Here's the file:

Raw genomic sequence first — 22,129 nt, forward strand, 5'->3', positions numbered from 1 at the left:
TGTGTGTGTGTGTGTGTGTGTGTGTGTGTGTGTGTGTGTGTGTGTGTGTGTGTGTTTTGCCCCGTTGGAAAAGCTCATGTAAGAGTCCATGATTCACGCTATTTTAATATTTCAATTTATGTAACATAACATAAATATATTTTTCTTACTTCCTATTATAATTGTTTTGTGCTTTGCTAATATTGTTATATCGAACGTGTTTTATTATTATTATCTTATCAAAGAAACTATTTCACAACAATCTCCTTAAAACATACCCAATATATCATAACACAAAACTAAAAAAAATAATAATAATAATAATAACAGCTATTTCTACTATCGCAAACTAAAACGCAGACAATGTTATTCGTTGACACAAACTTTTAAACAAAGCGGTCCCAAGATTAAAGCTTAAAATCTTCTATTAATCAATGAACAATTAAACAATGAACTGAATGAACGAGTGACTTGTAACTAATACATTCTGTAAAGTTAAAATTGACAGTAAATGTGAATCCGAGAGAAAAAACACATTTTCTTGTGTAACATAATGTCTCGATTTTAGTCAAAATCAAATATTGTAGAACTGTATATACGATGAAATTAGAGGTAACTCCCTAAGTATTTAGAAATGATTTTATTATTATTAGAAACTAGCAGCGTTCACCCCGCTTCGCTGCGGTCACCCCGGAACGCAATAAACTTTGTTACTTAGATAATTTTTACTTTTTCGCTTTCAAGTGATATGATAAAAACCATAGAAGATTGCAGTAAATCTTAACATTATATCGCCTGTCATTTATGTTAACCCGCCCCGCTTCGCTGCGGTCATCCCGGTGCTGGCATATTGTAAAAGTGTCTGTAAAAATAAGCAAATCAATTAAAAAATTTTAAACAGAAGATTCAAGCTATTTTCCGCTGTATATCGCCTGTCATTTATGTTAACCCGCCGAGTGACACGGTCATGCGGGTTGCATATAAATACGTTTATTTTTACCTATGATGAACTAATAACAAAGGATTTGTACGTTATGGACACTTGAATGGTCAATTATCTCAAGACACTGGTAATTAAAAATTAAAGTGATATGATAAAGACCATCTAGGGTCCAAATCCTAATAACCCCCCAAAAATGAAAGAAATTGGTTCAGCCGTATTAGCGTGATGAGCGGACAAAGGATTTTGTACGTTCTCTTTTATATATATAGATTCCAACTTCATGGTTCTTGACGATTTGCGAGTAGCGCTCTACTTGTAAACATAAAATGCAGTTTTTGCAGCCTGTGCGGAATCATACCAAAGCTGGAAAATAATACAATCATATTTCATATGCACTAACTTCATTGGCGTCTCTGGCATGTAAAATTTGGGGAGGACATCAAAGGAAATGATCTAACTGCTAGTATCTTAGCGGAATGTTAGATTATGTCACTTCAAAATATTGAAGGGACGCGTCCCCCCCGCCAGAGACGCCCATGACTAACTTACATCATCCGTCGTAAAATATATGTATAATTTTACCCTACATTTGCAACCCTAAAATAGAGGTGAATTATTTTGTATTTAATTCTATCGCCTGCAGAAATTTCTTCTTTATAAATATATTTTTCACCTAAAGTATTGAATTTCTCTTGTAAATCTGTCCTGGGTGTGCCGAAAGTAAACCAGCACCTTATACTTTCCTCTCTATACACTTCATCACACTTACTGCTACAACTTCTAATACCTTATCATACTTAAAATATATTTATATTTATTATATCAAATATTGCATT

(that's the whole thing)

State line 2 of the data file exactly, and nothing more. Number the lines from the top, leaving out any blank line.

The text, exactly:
TGTGTGTGTGTGTGTGTGTGTGTGTGTGTGTGTGTGTGTGTGTGTGTGTGTGTGTTTTGCCCCGTTGGAAAAGCTCATGTAAGAGTCCATGATTCACGCTATTTTAATATTTCAATTTATGTAACATAACATAAATATATTTTTCTTACTTCCTATTATAATTGTTTTGTGCTTTGCTAATATTGTTATATCGAACGTGTTTTATTATTATTATCTTATCAAAGAAACTATTTCACAACAATCTCCTTAAAACATACCCAATATATCATAACACAAAACTAAAAAAAATAATAATAATAATAATAACAGCTATTTCTACTATCGCAAACTAAAACGCAGACAATGTTATTCGTTGACACAAACTTTTAAACAAAGCGGTCCCAAGATTAAAGCTTAAAATCTTCTATTAATCAATGAACAATTAAACAATGAACTGAATGAACGAGTGACTTGTAACTAATACATTCTGTAAAGTTAAAATTGACAGTAAATGTGAATCCGAGAGAAAAAACACATTTTCTTGTGTAACATAATGTCTCGATTTTAGTCAAAATCAAATATTGTAGAACTGTATATACGATGAAATTAGAGGTAACTCCCTAAGTATTTAGAAATGATTTTATTATTATTAGAAACTAGCAGCGTTCACCCCGCTTCGCTGCGGTCACCCCGGAACGCAATAAACTTTGTTACTTAGATAATTTTTACTTTTTCGCTTTCAAGTGATATGATAAAAACCATAGAAGATTGCAGTAAATCTTAACATTATATCGCCTGTCATTTATGTTAACCCGCCCCGCTTCGCTGCGGTCATCCCGGTGCTGGCATATTGTAAAAGTGTCTGTAAAAATAAGCAAATCAATTAAAAAATTTTAAACAGAAGATTCAAGCTATTTTCCGCTGTATATCGCCTGTCATTTATGTTAACCCGCCGAGTGACACGGTCATGCGGGTTGCATATAAATACGTTTATTTTTACCTATGATGAACTAATAACAAAGGATTTGTACGTTATGGACACTTGAATGGTCAATTATCTCAAGACACTGGTAATTAAAAATTAAAGTGATATGATAAAGACCATCTAGGGTCCAAATCCTAATAACCCCCCAAAAATGAAAGAAATTGGTTCAGCCGTATTAGCGTGATGAGCGGACAAAGGATTTTGTACGTTCTCTTTTATATATATAGATTCCAACTTCATGGTTCTTGACGATTTGCGAGTAGCGCTCTACTTGTAAACATAAAATGCAGTTTTTGCAGCCTGTGCGGAATCATACCAAAGCTGGAAAATAATACAATCATATTTCATATGCACTAACTTCATTGGCGTCTCTGGCATGTAAAATTTGGGGAGGACATCAAAGGAAATGATCTAACTGCTAGTATCTTAGCGGAATGTTAGATTATGTCACTTCAAAATATTGAAGGGACGCGTCCCCCCCGCCAGAGACGCCCATGACTAACTTACATCATCCGTCGTAAAATATATGTATAATTTTACCCTACATTTGCAACCCTAAAATAGAGGTGAATTATTTTGTATTTAATTCTATCGCCTGCAGAAATTTCTTCTTTATAAATATATTTTTCACCTAAAGTATTGAATTTCTCTTGTAAATCTGTCCTGGGTGTGCCGAAAGTAAACCAGCACCTTATACTTTCCTCTCTATACACTTCATCACACTTACTGCTACAACTTCTAATACCTTATCATACTTAAAATATATTTATATTTATTATATCAAATATTGCATT